The widespread use of cars is one of the factors that made this transformation possible. When I was a kid we pretty much walked to all the stores we shopped at. Once in a while we would make a pilgrimage to downtown Brooklyn, or even less frequently to Manhattan, but this was the exception. The neighborhood provided food stores, bakeries, service establishments like laundromats, dry cleaners, clothing stores, shoe repair shops, liquor stores, drugstores, beauty salons and barber shops. For special items we would get on the train and go to the A&S Department store in downtown Brooklyn or maybe Macy's or Klein's in Manhattan.
The first real mall I can remember was Green Acres off Sunrise Highway in Valley Stream at the beginning of Nassau County in Long Island. For city dwellers, this was the equivalent of travelling to Uzbekistan. When one of my friends got his driver's license and we ventured to make this trip, I had the feeling I had entered Shangri-La. The place was dazzling...an endless line of marble, glass, and neon as far as the eye could see. They had an ocean of parking spaces, something no Brooklyn driver had ever witnessed. There was music piped in and even places to eat. Surely we had crossed over into some mythical shopper's paradise.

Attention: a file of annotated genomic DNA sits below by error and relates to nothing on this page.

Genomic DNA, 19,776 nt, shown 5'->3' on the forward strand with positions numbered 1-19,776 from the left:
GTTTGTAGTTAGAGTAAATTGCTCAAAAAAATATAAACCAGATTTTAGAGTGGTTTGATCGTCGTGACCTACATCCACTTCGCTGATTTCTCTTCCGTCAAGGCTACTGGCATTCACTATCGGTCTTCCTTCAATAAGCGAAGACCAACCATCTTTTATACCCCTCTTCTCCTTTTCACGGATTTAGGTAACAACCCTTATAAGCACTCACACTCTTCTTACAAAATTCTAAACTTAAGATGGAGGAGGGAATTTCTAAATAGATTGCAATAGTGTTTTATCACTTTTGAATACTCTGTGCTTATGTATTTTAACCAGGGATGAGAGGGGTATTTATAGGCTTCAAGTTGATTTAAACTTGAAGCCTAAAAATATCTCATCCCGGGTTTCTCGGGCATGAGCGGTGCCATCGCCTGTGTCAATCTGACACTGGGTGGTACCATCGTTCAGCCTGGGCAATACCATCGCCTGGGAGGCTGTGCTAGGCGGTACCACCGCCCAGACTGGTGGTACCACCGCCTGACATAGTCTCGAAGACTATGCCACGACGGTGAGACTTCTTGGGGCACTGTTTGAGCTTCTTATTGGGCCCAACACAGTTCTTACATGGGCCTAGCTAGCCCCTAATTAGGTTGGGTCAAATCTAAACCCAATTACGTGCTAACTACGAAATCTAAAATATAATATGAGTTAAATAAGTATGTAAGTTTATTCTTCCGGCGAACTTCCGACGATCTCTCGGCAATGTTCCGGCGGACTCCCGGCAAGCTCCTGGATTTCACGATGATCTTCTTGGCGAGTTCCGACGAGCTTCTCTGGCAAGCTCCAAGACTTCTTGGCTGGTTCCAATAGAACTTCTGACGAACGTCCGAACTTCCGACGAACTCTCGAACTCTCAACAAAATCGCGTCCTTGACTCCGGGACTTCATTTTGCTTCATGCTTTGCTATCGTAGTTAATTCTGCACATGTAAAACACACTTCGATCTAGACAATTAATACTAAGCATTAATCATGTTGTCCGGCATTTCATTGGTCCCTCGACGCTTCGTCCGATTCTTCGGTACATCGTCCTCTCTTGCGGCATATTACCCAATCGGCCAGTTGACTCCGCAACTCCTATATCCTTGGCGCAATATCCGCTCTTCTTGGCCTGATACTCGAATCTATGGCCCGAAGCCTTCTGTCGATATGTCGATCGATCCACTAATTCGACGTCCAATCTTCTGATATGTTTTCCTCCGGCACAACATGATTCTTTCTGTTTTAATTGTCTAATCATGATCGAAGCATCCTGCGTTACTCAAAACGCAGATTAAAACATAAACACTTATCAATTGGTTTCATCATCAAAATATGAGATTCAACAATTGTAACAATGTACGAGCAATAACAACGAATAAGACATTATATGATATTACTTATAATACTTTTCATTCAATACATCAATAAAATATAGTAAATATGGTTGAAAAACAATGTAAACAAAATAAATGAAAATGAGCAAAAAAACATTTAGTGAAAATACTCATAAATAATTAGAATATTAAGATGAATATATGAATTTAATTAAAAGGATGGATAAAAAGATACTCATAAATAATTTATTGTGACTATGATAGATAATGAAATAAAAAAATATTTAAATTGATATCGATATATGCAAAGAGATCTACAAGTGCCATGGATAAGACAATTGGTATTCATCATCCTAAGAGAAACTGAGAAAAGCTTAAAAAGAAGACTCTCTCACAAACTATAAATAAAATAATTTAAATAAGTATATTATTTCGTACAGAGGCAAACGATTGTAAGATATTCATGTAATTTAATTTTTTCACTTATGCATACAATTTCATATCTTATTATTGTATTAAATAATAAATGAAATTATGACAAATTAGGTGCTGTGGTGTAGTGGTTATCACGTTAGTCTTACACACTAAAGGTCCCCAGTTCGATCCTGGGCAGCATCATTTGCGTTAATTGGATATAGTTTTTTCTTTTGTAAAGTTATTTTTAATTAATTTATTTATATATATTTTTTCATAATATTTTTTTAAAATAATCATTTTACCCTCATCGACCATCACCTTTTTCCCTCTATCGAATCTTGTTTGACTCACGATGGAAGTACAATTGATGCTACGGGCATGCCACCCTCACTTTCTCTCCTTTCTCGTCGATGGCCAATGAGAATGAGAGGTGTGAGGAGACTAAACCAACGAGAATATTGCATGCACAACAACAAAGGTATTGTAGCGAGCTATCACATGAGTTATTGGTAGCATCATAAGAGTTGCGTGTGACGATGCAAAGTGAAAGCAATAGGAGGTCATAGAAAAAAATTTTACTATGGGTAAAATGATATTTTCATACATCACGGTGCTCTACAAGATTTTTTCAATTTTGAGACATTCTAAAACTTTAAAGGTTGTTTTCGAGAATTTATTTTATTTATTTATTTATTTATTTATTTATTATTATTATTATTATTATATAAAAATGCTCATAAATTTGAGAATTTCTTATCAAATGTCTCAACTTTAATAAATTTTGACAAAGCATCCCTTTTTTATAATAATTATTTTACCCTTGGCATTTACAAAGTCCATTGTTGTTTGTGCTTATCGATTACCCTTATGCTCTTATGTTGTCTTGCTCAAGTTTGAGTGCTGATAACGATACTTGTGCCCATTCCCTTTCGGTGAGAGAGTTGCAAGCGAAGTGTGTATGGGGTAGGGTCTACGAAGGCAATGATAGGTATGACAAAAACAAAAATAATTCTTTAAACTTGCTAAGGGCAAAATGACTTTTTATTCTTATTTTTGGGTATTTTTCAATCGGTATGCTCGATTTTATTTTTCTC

New Jersey is arguably the heaven-on-earth for mall lovers. They have good roads, plenty of suburban land and customers with serious cash in their pockets. If you've ever driven around the state you know there must be a law that requires a spacious mall to be built in every town. Just ride north to south along Routes 1, 3, 9, 17, 18, 34, 35, 36 and you can shop till you drop. It's not just the quantity of malls but the size and splendor. One of the best is the Jersey Gardens Mall built in a faltering industrial zone that was suffering economically. Along with Ikea, the Swedish retailing giant, this mall transformed the area, bringing in hotels and restaurants to serve locals as well as travelers from nearby Newark airport with time on their hands.
No doubt we have reached the point of diminishing returns as far as how many malls can be supported. Many have vacant stores and a few have closed altogether. Ironically, as some inner-city neighborhoods like Red Hook and Williamsburg make strong comebacks, so too are local stores reestablishing their presence as shopping alternatives. Many residents of these areas can't afford to keep cars and are looking for places near their homes. I like this trend because it gives mom and pop operations a second chance. With our economy struggling we need opportunities for entrepreneurial types to make a buck, and a return to shopping locally helps that goal.
I doubt malls will ever go away completely; they have become a part of the American way of life, destinations unto themselves where people go to hang out, even if they have no intention of shopping. Just one final thought...the newest, biggest, fanciest store in our mall...Victoria's Secret! (Why do you think all those guys are walking at 7 in the morning?)
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